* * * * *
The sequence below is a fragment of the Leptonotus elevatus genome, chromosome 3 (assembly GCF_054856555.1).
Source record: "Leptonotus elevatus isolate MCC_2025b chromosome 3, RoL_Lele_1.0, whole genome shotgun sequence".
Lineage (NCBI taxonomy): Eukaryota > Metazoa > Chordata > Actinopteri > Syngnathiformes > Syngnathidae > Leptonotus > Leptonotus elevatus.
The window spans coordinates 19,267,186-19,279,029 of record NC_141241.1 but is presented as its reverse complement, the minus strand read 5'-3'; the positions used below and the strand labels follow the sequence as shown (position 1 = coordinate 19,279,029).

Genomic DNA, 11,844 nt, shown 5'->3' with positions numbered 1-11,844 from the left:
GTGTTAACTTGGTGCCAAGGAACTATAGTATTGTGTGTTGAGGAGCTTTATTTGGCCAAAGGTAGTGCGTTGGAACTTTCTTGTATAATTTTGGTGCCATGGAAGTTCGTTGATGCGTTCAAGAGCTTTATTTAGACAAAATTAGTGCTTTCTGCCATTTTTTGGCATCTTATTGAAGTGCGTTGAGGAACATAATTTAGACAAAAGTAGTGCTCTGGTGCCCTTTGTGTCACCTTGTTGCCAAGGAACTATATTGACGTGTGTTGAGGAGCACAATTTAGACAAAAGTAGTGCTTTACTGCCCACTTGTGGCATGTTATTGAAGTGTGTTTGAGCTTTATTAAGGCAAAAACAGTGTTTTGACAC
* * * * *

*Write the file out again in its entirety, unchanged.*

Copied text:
The sequence below is a fragment of the Leptonotus elevatus genome, chromosome 3 (assembly GCF_054856555.1).
Source record: "Leptonotus elevatus isolate MCC_2025b chromosome 3, RoL_Lele_1.0, whole genome shotgun sequence".
Lineage (NCBI taxonomy): Eukaryota > Metazoa > Chordata > Actinopteri > Syngnathiformes > Syngnathidae > Leptonotus > Leptonotus elevatus.
The window spans coordinates 19,267,186-19,279,029 of record NC_141241.1 but is presented as its reverse complement, the minus strand read 5'-3'; the positions used below and the strand labels follow the sequence as shown (position 1 = coordinate 19,279,029).

Genomic DNA, 11,844 nt, shown 5'->3' with positions numbered 1-11,844 from the left:
GTGTTAACTTGGTGCCAAGGAACTATAGTATTGTGTGTTGAGGAGCTTTATTTGGCCAAAGGTAGTGCGTTGGAACTTTCTTGTATAATTTTGGTGCCATGGAAGTTCGTTGATGCGTTCAAGAGCTTTATTTAGACAAAATTAGTGCTTTCTGCCATTTTTTGGCATCTTATTGAAGTGCGTTGAGGAACATAATTTAGACAAAAGTAGTGCTCTGGTGCCCTTTGTGTCACCTTGTTGCCAAGGAACTATATTGACGTGTGTTGAGGAGCACAATTTAGACAAAAGTAGTGCTTTACTGCCCACTTGTGGCATGTTATTGAAGTGTGTTTGAGCTTTATTAAGGCAAAAACAGTGTTTTGACAC